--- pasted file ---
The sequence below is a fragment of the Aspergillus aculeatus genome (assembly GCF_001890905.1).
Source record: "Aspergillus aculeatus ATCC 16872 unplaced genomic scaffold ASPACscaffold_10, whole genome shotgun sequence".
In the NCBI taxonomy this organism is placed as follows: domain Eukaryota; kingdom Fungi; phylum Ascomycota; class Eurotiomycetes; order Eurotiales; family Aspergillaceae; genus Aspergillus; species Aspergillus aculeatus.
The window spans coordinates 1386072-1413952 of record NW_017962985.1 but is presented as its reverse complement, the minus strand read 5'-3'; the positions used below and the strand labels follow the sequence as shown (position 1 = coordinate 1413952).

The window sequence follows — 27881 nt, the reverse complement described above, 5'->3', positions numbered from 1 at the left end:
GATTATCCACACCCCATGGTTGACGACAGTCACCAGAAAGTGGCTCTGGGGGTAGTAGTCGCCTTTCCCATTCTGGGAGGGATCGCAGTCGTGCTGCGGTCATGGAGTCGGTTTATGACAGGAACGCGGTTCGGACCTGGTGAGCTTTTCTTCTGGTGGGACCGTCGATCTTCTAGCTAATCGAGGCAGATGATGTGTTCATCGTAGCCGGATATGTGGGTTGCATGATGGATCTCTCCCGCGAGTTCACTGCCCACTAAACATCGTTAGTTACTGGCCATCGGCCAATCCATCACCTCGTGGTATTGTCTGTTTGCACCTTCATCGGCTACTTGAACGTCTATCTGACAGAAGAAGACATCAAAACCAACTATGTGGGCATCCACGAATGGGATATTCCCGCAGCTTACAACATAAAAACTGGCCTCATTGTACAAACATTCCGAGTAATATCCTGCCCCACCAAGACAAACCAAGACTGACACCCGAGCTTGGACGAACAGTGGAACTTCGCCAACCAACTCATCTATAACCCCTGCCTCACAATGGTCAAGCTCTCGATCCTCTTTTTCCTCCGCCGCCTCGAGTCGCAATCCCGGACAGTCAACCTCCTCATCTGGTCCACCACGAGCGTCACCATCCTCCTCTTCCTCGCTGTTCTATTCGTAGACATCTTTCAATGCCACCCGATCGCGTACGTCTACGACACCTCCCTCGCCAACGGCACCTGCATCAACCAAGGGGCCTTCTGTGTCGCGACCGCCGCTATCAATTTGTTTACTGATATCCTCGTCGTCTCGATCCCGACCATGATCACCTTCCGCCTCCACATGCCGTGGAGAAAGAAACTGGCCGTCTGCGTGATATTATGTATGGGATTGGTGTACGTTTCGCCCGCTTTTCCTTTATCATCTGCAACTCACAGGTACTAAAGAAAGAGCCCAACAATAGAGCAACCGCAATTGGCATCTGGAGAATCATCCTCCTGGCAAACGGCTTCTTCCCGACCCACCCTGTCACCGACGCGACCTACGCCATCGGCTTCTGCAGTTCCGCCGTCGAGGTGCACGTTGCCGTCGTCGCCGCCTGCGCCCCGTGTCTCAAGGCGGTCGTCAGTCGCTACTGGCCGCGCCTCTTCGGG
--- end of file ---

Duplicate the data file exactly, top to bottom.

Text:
The sequence below is a fragment of the Aspergillus aculeatus genome (assembly GCF_001890905.1).
Source record: "Aspergillus aculeatus ATCC 16872 unplaced genomic scaffold ASPACscaffold_10, whole genome shotgun sequence".
In the NCBI taxonomy this organism is placed as follows: domain Eukaryota; kingdom Fungi; phylum Ascomycota; class Eurotiomycetes; order Eurotiales; family Aspergillaceae; genus Aspergillus; species Aspergillus aculeatus.
The window spans coordinates 1386072-1413952 of record NW_017962985.1 but is presented as its reverse complement, the minus strand read 5'-3'; the positions used below and the strand labels follow the sequence as shown (position 1 = coordinate 1413952).

The window sequence follows — 27881 nt, the reverse complement described above, 5'->3', positions numbered from 1 at the left end:
GATTATCCACACCCCATGGTTGACGACAGTCACCAGAAAGTGGCTCTGGGGGTAGTAGTCGCCTTTCCCATTCTGGGAGGGATCGCAGTCGTGCTGCGGTCATGGAGTCGGTTTATGACAGGAACGCGGTTCGGACCTGGTGAGCTTTTCTTCTGGTGGGACCGTCGATCTTCTAGCTAATCGAGGCAGATGATGTGTTCATCGTAGCCGGATATGTGGGTTGCATGATGGATCTCTCCCGCGAGTTCACTGCCCACTAAACATCGTTAGTTACTGGCCATCGGCCAATCCATCACCTCGTGGTATTGTCTGTTTGCACCTTCATCGGCTACTTGAACGTCTATCTGACAGAAGAAGACATCAAAACCAACTATGTGGGCATCCACGAATGGGATATTCCCGCAGCTTACAACATAAAAACTGGCCTCATTGTACAAACATTCCGAGTAATATCCTGCCCCACCAAGACAAACCAAGACTGACACCCGAGCTTGGACGAACAGTGGAACTTCGCCAACCAACTCATCTATAACCCCTGCCTCACAATGGTCAAGCTCTCGATCCTCTTTTTCCTCCGCCGCCTCGAGTCGCAATCCCGGACAGTCAACCTCCTCATCTGGTCCACCACGAGCGTCACCATCCTCCTCTTCCTCGCTGTTCTATTCGTAGACATCTTTCAATGCCACCCGATCGCGTACGTCTACGACACCTCCCTCGCCAACGGCACCTGCATCAACCAAGGGGCCTTCTGTGTCGCGACCGCCGCTATCAATTTGTTTACTGATATCCTCGTCGTCTCGATCCCGACCATGATCACCTTCCGCCTCCACATGCCGTGGAGAAAGAAACTGGCCGTCTGCGTGATATTATGTATGGGATTGGTGTACGTTTCGCCCGCTTTTCCTTTATCATCTGCAACTCACAGGTACTAAAGAAAGAGCCCAACAATAGAGCAACCGCAATTGGCATCTGGAGAATCATCCTCCTGGCAAACGGCTTCTTCCCGACCCACCCTGTCACCGACGCGACCTACGCCATCGGCTTCTGCAGTTCCGCCGTCGAGGTGCACGTTGCCGTCGTCGCCGCCTGCGCCCCGTGTCTCAAGGCGGTCGTCAGTCGCTACTGGCCGCGCCTCTTCGGG